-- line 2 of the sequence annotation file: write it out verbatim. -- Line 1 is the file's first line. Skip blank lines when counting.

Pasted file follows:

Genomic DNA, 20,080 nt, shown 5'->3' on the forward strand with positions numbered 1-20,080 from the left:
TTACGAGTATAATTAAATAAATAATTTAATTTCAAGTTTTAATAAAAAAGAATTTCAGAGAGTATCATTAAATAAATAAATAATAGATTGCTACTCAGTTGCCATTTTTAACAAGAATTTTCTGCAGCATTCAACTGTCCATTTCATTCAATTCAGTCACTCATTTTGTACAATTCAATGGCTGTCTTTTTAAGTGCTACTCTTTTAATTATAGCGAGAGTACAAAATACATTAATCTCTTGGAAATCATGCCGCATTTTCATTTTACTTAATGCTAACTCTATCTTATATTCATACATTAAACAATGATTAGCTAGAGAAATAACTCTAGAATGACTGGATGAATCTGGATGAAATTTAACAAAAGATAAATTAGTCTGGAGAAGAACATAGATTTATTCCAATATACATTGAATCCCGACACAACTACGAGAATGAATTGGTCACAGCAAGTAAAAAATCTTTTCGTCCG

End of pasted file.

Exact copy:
TTACGAGTATAATTAAATAAATAATTTAATTTCAAGTTTTAATAAAAAAGAATTTCAGAGAGTATCATTAAATAAATAAATAATAGATTGCTACTCAGTTGCCATTTTTAACAAGAATTTTCTGCAGCATTCAACTGTCCATTTCATTCAATTCAGTCACTCATTTTGTACAATTCAATGGCTGTCTTTTTAAGTGCTACTCTTTTAATTATAGCGAGAGTACAAAATACATTAATCTCTTGGAAATCATGCCGCATTTTCATTTTACTTAATGCTAACTCTATCTTATATTCATACATTAAACAATGATTAGCTAGAGAAATAACTCTAGAATGACTGGATGAATCTGGATGAAATTTAACAAAAGATAAATTAGTCTGGAGAAGAACATAGATTTATTCCAATATACATTGAATCCCGACACAACTACGAGAATGAATTGGTCACAGCAAGTAAAAAATCTTTTCGTCCG